Tuesday, December 8, 2009

The trouble with wife

Of all the terms we have for our beloveds, wife is not sitting well with me.

Fiancee felt so glamorous. It implied limitless potential. It was redolent of endless rounds of chic parties, cocktail dresses, and Audrey Hepburn's effortless grace and style.

Wife brings all that glamorous potential down to the ground with a thud. Pot roasts. Vacuuming.

Don't get me wrong. I'm thrilled beyond belief to be Eric's spouse. His life partner. His companion. Even his muse or 'better half.' I just don't want to be a wife.

I brought this up at a party with some recently married friends.

Me: Is anyone else having trouble with the word wife?
Woman #1: Yeah, it's an ugly word. Like 'moist.'
Me: Moist?
Woman #1: Yeah grimaces ] moist, wife. Ugh. Those words don't role off the tongue. Not like husband.
Man #1: "Moist wife" - that's just how I like her to be. heh heh.
Woman #2: Wife might be ok. Just wait 'til you're a Mom.

I know that there's a move to 'reclaim' wife. Good. We should do that. In the meantime, I think I'd rather be a partner or a spouse.

Husband is awesome. During our reception, I was running around, inquiring of every guest: "Have you seen my HUSBAND?" So fun.

But 'wife', in my mind, is too much tied to confining, 1950s-style images, of the loss of idealism and creativity so brilliantly captured in Revolutionary Road. I feel like I might suddenly become invisible. Wife seems so tied up with essentialized images of 'how women are' and 'what women should be': endlessly caring, subverting their needs to those of their families, putting their dreams and goals on hold to nurture those of others.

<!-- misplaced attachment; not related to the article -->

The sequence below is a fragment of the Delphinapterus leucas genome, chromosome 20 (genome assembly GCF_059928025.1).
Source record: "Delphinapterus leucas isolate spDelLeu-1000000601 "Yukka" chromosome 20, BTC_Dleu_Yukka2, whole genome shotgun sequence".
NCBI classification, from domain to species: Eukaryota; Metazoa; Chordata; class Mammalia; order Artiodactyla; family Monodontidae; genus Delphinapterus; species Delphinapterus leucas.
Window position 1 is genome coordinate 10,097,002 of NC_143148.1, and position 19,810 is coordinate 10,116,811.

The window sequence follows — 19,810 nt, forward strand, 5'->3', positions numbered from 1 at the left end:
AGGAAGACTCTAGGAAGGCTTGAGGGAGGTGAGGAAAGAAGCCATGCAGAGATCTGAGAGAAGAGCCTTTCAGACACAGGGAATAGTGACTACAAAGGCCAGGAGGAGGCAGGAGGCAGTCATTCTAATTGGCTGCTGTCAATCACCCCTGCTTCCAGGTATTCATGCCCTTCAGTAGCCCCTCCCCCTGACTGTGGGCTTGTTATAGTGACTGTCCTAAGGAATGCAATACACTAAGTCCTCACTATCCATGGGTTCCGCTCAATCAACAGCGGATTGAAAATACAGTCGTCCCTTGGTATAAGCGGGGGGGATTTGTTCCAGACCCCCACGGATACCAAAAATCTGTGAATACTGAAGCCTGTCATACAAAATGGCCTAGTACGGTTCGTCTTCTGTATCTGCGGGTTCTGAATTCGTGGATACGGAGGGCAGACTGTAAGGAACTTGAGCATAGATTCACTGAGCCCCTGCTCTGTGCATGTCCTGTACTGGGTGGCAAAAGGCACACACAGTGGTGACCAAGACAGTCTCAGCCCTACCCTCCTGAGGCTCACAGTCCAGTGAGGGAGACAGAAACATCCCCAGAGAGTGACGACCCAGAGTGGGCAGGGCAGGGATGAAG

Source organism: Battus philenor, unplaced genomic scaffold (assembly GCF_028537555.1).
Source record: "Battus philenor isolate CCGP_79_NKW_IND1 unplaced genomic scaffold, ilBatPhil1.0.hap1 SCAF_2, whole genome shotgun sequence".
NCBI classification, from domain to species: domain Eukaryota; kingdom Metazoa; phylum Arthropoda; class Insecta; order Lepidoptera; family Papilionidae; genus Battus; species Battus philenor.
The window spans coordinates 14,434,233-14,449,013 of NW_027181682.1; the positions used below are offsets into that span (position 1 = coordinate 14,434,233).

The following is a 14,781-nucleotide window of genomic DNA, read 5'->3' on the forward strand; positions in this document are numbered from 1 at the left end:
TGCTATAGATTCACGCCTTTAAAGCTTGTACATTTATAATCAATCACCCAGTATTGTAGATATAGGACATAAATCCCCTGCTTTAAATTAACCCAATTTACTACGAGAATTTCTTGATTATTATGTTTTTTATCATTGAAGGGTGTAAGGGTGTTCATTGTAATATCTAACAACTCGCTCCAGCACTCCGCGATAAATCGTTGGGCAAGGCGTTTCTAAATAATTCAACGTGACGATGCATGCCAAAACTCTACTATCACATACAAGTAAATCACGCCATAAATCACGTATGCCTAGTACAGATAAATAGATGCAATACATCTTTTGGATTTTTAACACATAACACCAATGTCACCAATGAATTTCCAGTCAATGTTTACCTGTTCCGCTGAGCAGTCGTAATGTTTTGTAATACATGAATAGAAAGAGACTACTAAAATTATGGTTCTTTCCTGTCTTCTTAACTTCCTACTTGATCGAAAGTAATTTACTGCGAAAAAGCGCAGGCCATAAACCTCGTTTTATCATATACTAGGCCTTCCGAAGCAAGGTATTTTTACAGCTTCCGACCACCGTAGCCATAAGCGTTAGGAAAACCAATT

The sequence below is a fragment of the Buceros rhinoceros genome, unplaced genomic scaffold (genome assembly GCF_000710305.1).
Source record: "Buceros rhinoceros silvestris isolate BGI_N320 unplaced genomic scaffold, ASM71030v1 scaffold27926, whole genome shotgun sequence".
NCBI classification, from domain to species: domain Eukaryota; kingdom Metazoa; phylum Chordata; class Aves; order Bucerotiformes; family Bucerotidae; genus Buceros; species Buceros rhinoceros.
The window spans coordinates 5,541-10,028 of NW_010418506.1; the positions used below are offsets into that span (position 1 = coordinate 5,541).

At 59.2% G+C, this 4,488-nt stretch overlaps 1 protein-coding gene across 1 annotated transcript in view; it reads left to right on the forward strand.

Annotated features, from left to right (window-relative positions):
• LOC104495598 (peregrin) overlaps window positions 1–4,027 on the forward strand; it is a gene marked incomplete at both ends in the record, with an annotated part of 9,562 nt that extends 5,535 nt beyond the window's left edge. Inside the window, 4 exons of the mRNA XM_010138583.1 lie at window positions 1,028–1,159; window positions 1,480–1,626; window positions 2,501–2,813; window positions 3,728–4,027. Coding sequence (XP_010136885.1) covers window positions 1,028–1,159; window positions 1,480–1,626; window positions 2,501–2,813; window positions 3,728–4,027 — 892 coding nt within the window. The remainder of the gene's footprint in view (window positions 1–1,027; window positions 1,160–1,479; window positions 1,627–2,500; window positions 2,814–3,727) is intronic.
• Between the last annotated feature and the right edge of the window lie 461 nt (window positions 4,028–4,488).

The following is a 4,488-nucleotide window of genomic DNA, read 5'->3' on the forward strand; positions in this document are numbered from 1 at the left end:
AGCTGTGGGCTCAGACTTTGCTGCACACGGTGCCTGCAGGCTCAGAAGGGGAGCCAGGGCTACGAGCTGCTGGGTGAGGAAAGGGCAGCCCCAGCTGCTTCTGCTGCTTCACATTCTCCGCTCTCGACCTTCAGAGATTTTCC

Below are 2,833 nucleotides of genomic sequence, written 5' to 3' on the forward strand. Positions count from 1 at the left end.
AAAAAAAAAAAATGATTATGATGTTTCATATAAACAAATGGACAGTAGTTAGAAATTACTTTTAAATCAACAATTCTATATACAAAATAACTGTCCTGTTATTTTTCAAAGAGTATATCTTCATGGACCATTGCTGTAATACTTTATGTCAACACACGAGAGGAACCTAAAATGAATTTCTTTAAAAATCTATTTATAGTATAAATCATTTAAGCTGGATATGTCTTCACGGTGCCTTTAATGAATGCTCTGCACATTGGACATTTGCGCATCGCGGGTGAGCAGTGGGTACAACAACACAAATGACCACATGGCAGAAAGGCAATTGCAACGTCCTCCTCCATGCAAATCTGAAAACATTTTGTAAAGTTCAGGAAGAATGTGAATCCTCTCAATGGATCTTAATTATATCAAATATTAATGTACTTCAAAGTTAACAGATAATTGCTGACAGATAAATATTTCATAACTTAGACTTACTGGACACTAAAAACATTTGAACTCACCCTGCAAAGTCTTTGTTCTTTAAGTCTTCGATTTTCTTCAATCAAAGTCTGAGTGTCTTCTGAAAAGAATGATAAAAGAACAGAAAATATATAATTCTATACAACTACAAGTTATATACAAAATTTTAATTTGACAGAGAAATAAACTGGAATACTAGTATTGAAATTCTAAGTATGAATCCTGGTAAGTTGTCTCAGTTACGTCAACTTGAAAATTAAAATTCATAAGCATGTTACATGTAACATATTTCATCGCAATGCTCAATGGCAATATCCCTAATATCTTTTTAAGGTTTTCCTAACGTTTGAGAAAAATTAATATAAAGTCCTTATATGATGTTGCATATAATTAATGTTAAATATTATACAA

Is anyone else having trouble with the term wife?

13 comments:

petitechablis said...

::raises hand::

I agree completely. Rightly or wrongly, "wife" seems to carry all sorts of Mad Men-era connotations -- wives do the cooking and the shopping and the housekeeping and expect jewelry for Christmas. I love calling Econo Man my husband, but I feel weird about "wife" sometimes.

Julia (Color Me Green) said...

i never thought of "wife" being more 1950s than "husband" until all of these reclaiming wife discussions. to me, they were always equal and opposite terms for a partnership. it kind of reminds me of how as a kid i thought everyone was equal until, as i grew up, the world told me it wasn't so.

Born to be Mrs. Beever said...

I agree with Julia. I don't have any problems with the word at all. Call me a traditionalist...I think of wife in terms of a partner in a lifelong committed relationship. To me, it's the 'people' in the marriage that make the words icky...if a husband puts stupid sterotypical roles on his wife, then he is a 'bad' husband. And if a wife thinks she is only able to stay at home and cook and clean and has to live up to bad stereotypes, then she isn't doing us other 'wives' justice by her lack of self confidence and drive. I believe that in any given relationship, the people are what matter, not the terms that others try to define them by. :)

Cori Jessy- August and After said...

I agree with Julia also, but the stereotype that is assumed of some relationships does also bother me a bit. Or maybe it's just because I feel to young to be a wife married to a husband. Regardless, when I think of who's wife I am I'm totally fine with it. As long as he doesn't start calling me "the wife" {that's a whole different story}. I'm all for reclaiming the word wife. But to hear my husband call me his little wifey, I'll admit I love it.

Kelley at My Island Wedding said...

wife didn't bother me as much as when i became the "house wife!"

on our insurance applications my job description became "home maker."

oh wow.

wife and mom have it's good points, even if not immediately evident. just don't fall into the sterotype!

Congrats by the way.
-kelley

One Barefoot Bride said...

What's most fascinating to me is that I had no negative opinions of the word 'wife' (that I knew of) until I became one. Suddenly, adding 'wife' to my repetoire of self-definition felt like wearing a shirt that didn't fit right and had a scratchy tag at the neck. Maybe I'll grow into it?

@ Julia, I think my chafing at 'wife' is parallel to your thought that everyone was equal until the world started telling you that they weren't.

Around the same time I became a wife, I also experienced sexism in ways that I hadn't before (not sure whether these are related or not), and I started to understand again how far we still have to go for equality for everyone.